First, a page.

Proud partner of DIGNITY: As the first country in the Arab region, Jordan’s civil society got access to the prisons
For almost 10 years DIGNITY has cooperated with the National Center for Human Rights (NCHR) in Jordan to prevent torture. NCHR has taken many steps against torture but creating a team to monitor the otherwise closed prisons in Jordan is the biggest achievement, says acting commissioner for enhancement at NCHR Nisreen Zerikat. We have talked to Nisreen Zerikat and member of the national monitoring team for prisons Inas Swaiss.
-Dirty mattresses and blankets, personnel beating up groups of inmates, inmates being physically inspected whilst standing naked out in the open area. These are just some of the complaints a voluntary prison monitoring team received when visiting the Jordanian prisons.
From 2009 to 2016 a volunteer team of 35 human rights defenders, which included doctors, lawyers, psychiatrists and journalists, visited 16 different prisons in Jordan. Established by the NCHR, the National Monitoring Team (NMT) sought to secure that prisoners’ rights were being protected and that there was no torture or ill-treatment taking place. DIGNITY and NCHR is now focusing on other projects, but as the first of its kind in the Arab region, Nisreen Zerikat is particularly proud of this team.
-This is the first time a team of civil society members was able to go inside the prisons and write reports that can be accessed by the public. That is very important for Jordan and we are very proud of this project, says enhancement Commissioner and supervisor for the team Nisreen Zerikat.
Through interviews with the inmates and the staff, the team wrote reports about the conditions and complaints. The reports were passed on to governmental entities and described issues such as overcrowded prisons leading to fighting, lack of psychologists and doctors as well as more everyday issues such as lack of drinking water and bad food and hygiene in the kitchen.
Prisoners need someone who listens
Journalist Inas Swaiss was one of the members of the team. She used to report on human rights issues for the Jordanian news agency Petra News and decided to join the team, in order to gain a better insight into the world of prisons. And for her, accessing the prisons is one of the most important things about the team, as their presence had a positive impact on the amount of violence.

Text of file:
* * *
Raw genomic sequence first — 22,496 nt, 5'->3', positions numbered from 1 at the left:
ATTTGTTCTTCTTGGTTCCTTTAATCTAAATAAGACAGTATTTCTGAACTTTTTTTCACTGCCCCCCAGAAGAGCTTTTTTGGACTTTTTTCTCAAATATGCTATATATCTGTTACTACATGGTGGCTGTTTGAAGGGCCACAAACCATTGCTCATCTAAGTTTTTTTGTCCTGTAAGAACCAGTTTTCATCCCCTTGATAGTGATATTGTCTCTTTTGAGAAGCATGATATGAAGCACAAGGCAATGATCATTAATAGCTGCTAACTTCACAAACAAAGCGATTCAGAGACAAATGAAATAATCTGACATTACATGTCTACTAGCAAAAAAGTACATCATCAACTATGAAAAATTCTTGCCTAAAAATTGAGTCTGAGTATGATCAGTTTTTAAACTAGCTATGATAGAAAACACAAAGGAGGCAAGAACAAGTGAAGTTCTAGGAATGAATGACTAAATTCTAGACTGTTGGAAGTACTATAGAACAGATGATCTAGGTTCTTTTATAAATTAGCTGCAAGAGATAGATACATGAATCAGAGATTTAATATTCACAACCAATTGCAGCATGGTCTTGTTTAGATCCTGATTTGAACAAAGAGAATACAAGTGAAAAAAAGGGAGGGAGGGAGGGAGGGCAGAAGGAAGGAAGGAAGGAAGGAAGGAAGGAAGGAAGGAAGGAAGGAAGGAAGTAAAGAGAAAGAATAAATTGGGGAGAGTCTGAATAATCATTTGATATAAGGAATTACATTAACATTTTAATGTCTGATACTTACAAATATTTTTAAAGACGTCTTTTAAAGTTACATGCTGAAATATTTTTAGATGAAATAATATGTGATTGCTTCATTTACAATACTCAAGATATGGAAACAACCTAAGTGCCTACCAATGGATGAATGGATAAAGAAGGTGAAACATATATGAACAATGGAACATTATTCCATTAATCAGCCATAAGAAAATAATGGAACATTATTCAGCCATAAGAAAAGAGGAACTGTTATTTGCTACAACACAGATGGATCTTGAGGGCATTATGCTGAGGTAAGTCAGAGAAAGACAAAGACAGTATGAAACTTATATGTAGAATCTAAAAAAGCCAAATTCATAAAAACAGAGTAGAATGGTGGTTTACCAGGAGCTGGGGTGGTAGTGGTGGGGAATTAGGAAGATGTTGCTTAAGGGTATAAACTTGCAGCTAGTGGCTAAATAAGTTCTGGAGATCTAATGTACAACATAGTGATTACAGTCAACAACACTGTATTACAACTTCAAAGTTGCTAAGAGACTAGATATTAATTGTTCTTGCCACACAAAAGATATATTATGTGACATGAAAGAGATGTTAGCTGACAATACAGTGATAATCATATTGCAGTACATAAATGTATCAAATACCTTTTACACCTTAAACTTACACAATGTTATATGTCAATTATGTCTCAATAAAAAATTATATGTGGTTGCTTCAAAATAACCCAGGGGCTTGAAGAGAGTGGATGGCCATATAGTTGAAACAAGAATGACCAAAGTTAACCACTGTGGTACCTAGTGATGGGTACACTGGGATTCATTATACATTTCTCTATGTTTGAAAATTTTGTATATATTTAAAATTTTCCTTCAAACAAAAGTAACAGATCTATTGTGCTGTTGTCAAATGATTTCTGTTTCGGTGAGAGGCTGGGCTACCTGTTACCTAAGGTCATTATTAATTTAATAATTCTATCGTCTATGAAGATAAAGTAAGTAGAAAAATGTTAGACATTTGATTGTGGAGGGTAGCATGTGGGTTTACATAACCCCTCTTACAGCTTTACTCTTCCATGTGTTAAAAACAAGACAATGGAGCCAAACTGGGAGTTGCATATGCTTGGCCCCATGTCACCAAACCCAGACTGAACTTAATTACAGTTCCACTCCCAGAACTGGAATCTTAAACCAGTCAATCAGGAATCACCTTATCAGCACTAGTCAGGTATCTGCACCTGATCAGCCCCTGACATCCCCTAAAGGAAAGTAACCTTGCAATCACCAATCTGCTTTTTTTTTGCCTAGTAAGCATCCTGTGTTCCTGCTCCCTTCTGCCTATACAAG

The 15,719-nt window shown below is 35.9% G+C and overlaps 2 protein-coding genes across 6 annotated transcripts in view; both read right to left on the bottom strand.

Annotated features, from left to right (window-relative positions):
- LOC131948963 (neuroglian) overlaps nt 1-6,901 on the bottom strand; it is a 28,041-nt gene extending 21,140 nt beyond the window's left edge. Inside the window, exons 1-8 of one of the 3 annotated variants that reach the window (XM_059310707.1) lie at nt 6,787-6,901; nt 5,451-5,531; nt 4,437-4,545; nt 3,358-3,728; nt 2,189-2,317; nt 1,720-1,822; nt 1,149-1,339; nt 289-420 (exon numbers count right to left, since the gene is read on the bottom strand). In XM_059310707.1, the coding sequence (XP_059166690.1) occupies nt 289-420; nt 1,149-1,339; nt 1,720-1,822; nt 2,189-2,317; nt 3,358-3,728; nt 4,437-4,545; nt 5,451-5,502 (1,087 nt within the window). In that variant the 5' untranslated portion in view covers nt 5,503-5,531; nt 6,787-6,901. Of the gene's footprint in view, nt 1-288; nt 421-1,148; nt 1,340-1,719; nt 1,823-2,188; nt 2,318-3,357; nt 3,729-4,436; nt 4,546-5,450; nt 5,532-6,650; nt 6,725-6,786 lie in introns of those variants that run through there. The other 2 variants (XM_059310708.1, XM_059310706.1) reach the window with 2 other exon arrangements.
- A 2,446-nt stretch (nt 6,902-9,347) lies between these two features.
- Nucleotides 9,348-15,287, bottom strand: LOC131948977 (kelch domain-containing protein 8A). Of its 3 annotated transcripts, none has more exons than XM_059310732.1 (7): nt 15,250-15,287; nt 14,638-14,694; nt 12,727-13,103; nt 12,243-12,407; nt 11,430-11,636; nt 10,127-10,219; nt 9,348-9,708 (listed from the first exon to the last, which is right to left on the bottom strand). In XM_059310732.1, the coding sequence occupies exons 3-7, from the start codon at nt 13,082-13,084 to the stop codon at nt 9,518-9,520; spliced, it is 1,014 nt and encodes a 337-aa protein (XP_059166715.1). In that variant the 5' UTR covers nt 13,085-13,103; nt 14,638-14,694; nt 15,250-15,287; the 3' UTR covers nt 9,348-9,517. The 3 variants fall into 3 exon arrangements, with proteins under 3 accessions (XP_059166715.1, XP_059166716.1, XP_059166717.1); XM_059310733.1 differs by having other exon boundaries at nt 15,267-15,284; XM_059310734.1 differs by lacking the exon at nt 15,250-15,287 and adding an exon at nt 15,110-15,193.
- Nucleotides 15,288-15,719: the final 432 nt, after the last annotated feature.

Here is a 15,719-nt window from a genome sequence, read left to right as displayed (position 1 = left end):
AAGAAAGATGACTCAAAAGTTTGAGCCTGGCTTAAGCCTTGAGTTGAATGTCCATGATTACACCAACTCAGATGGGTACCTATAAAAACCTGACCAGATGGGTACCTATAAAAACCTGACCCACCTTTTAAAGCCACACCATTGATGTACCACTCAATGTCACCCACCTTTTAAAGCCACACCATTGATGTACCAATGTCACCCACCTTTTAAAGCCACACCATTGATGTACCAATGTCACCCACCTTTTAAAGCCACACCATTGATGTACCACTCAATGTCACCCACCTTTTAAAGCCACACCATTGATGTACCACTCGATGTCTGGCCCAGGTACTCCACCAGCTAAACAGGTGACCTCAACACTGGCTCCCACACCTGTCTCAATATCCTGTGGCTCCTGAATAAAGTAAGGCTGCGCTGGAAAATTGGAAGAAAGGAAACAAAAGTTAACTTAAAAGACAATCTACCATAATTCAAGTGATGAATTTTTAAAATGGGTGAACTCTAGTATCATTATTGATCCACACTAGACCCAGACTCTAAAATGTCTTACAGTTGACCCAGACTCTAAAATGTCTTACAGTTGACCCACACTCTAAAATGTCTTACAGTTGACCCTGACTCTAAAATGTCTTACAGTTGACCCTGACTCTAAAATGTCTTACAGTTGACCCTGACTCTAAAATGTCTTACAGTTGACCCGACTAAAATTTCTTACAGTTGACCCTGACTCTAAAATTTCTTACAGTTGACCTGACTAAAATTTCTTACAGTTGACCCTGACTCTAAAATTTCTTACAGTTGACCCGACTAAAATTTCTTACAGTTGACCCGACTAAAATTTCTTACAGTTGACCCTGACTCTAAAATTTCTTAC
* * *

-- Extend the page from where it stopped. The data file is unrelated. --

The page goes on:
-When prisons knew they were being monitored they would make an effort and stop abuses, she explains.
Besides making the prisons minimize mistreatment, the team was also able to help managing the problem of hunger strikes.
-The prisoners hunger strikes because they want someone to listen to them and to find a solution to their problems both inside and outside the prison. The monitoring team members listened to their problems and passed them on to the prison director. That is a really important impact, says Nisreen Zerikat.
-We came to understand what hunger strikes are about and it was often about very simple things that needed to be communicated about. For instance if the inmates wanted to be moved to a prison that was closer to their families, says Inas Swaiss.
Still a long way to go
Even though the openness of the prisons has been a big step forward in preventing torture in Jordan, there is still a long way to go before torture is completely abolished explains Nisreen Zerikat and points out, that there since 2013 have been 5 cases of torture accusations, which have not yet been investigated. - You should have a strategic plan when it comes to torture in Jordan. Change doesn’t come suddenly, it comes gradually, she says.
NCHR, however, never stops fighting for human rights. Besides the NMT, NCHR also focuses on raising awareness about people’s rights and advocates for change in legislation. Together with DIGNITY and other partners, NCHR has pushed for a change of law, which means that it is now illegal for a rapist to marry his victim in order to escape punishment. And even though NCHR no longer have the prison monitoring team, amending the prison system is still high on the agenda.
-We are working on a manual about human rights guarantees to guide the police officers who work in the first part of the investigation phase, where torture most often occur. This, I would say, is a very practical achievement in the fight against torture.
The monitoring team, however, is still Nisreen Zerikat’s proudest achievement.
-The NMT is the first in the region, and three months ago, when I was in Lebanon to talk about our achievements, I said: In Jordan we had a team that monitored prisons and wrote public reports about it. That is something to be proud of.
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